After winning three Olympic medals and none of them gold, so much was riding on the C1 for Australia's canoe slalom star Jessica Fox.
A four-time world champion in the C1, her favoured event was included in the Olympic program for the first time, giving Fox the chance to make Games history.
Having started the K1 as a huge favourite and crossed for bronze due to a late error on course, it was feared Fox may struggle to come back from another stumble.
Her father Richard Fox, in television commentary, spoke of how "shattered" she was by the K1 result.
But this time three-time Olympian Fox wouldn't be denied, finishing 3.64 seconds clear of Britain's Mallory Franklin with Germany's reigning world champion Andrea Herzog taking bronze.
A beaming Fox splashed the water in delight before paddling to embrace her mother and coach Myriam Fox-Jerusalmi, who won bronze in the K1 event in Atlanta, and her sister Noemie.
Fox said she was thrilled to achieve her dream after the crushing disappointment in the K1.
"To come back after that was extremely hard, it was emotionally and mentally taxing. I'm so proud I was able to pull that run out," Fox told AAP.
"I was dreaming of it. I really believed it was all within me, that I could do it.
"You never know what's going to happen in the Olympics and it's about holding your nerve. I probably didn't do that in the kayak."
She revealed that despite her calm demeanour on course, matching that of father Richard as he calmly described her charge to victory, she vomited before the race through nerves.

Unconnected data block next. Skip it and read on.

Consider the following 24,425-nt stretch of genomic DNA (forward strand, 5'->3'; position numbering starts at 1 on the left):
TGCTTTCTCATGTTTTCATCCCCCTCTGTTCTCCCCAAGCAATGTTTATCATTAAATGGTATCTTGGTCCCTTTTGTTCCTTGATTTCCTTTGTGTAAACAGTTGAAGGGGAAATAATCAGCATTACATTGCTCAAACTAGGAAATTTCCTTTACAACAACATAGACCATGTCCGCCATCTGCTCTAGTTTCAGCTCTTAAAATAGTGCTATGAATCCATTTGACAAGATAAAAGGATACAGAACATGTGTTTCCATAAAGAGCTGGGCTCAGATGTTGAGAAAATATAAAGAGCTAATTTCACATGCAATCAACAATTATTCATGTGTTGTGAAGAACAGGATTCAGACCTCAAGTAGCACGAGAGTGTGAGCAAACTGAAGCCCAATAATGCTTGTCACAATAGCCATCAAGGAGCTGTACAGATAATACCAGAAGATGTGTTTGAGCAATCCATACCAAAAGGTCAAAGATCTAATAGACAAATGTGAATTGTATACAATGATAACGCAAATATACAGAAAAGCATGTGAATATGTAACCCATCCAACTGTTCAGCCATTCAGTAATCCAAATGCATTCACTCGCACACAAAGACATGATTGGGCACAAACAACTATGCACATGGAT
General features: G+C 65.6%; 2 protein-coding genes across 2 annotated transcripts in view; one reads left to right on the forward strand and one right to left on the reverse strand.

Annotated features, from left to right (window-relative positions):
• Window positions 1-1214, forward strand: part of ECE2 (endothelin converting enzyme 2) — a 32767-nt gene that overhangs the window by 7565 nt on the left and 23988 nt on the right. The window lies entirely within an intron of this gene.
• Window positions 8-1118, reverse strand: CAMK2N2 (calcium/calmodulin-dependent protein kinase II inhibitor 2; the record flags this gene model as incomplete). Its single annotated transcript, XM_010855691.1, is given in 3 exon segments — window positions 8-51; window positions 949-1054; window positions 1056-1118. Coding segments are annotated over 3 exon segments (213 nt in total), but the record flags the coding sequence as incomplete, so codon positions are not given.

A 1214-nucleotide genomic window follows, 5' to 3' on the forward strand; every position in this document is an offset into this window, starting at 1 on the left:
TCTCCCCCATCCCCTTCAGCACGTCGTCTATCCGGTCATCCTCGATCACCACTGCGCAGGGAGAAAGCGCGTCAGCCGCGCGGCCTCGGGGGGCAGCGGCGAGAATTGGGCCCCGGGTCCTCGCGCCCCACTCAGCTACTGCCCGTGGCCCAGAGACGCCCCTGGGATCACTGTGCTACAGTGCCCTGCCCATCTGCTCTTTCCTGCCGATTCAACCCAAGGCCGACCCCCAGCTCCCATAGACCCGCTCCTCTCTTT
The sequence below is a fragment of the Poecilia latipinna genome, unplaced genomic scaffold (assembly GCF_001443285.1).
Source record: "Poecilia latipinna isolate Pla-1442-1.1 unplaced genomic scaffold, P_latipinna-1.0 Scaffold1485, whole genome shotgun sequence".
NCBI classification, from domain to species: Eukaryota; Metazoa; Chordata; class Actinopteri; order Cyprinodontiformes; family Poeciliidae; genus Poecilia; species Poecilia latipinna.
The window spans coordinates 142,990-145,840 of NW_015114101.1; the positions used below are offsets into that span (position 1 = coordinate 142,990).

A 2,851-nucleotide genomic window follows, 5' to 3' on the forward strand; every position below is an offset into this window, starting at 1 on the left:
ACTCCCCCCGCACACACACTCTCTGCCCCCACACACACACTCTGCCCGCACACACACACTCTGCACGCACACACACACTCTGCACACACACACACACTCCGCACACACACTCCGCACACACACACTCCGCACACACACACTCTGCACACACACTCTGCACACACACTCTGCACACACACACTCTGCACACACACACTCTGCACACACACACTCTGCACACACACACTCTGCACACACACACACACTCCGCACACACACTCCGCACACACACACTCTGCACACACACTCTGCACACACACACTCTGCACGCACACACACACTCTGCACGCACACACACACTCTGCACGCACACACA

"I've probably never been as nervous - 20 minutes before my race, even though I felt really good and calm I had a lolly and instantly I threw up and that's never happened to me before," she said.
"I think it showed how full on it was, but I'm so proud that I was able to do the run I wanted to."
Fox and her paddling family had long advocated for the race's inclusion on the Tokyo program, giving the sport gender parity.
She was one of just eight paddlers to do the C1-K1 double, with only one other qualifying for the final.
Fox said making history as the first Olympic gold medallist in the event was very special to her.
"I'm so proud to be in women's C1 category and of all the women who have raced here and been part of this moment," the Sydneysider said.
"I'm grateful to everyone who lobbied for gender equality and to have us here in this moment.
"I was in the warm-up pool when I heard the times the girls were putting down and I thought this is what I wanted.
"I wanted a great final, hot racing, and for me it was rising to that challenge. It has made the victory even sweeter."